The fun begins next year.
After debuting late last year, the all-new Land Rover Range Rover is now on sale. Come 2023, the next-generation Range Rover Sport is due to arrive and, once again, it'll be a vital model for the automaker. In case you didn't already know, the current Range Rover Sport has outsold the regular Range Rover by over 40 percent.
In factthe Range Rover Sport competes with the smaller and less expensive Evoque, as well as the Discovery Sport, for the firm's best-seller status. It's vital for the automaker to get the next generation model right from the get-go. According to a new report from Autocar, it appears things are heading in the right direction. As expected, the next Range Rover Sport will ride on the new MLA Flex architecture, which underpins the Range Rover.
This setup reportedly offers 50 percent more torsional stiffness and reduces structure-borne noise by 24 percent. But what's even more exciting is what could be under its hood. Instead of sticking with the current Range Rover Sport SVR's 5.0-liter supercharged V8, the report claims a BMW-sourced 4.4-liter twin-turbo V8 will be used.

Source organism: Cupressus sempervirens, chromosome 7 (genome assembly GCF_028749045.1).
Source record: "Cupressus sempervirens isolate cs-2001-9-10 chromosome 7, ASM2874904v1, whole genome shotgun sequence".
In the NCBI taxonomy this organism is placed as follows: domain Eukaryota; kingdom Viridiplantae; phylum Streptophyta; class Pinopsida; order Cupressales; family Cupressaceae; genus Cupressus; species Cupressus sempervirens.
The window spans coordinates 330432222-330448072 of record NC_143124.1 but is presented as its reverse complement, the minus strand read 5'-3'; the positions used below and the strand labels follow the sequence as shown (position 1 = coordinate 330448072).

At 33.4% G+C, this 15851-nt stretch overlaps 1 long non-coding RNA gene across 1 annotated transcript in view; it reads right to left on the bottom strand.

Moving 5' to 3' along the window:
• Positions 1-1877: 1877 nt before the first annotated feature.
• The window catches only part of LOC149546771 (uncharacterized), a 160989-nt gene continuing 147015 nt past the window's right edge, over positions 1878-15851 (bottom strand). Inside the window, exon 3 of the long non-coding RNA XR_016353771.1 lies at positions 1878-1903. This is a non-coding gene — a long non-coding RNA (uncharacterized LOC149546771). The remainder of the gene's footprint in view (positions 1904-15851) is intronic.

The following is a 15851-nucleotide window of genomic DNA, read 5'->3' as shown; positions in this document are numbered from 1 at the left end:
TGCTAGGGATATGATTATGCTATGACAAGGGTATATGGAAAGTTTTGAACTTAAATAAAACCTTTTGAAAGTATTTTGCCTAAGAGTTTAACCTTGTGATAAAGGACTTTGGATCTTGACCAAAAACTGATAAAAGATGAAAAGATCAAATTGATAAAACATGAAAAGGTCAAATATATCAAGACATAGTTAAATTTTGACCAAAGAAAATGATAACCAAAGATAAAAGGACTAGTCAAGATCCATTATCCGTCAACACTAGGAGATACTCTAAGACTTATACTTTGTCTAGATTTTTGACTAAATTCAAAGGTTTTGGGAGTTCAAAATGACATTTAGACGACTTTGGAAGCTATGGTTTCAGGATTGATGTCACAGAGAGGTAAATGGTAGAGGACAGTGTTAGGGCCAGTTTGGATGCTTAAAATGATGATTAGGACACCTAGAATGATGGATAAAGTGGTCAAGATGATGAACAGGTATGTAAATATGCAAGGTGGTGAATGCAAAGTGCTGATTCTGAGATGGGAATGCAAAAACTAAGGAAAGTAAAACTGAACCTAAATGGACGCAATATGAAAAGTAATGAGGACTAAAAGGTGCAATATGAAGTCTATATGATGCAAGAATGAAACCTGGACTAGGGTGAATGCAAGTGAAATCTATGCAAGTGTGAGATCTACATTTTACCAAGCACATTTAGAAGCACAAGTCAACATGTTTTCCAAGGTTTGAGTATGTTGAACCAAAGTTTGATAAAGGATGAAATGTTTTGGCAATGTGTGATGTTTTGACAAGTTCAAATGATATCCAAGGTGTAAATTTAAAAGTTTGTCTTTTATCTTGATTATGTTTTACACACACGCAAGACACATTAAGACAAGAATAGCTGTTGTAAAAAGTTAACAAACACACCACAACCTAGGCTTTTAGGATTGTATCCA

Yes, this is the same V8 used in the current BMW X5 M and X6 M, and it's being made possible thanks to the powertrain-sharing agreement between the two automakers. JLR engineers will tweak the engine so that it better suits the Range Rover Sport's unique character. No one wants to see a direct engine transplant from the BMW to the Range Rover Sport. That'd be boring.
The report goes on to claim that in addition to the BMW V8, a high-performance plug-in hybrid setup is being developed for the Range Rover Sport. Instead of the V8, it'll supposedly pack a 3.0-liter turbocharged six-cylinder paired to a 141-hp electric motor and a 31.8-kWh battery, the latter allowing for up to 62 miles of pure electric driving. Oh, and there's more.
JLR is supposedly also interested in gaining access to BMW's V8-PHEV powertrain, found in the production-bound Concept XM. That means a future Range Rover Sport (possibly the next SVR) will produce around 740 hp and 734 lb-ft of twist. This is all part of a path towards full-scale electrification but Land Rover clearly isn't ready to abandon internal combustion just yet.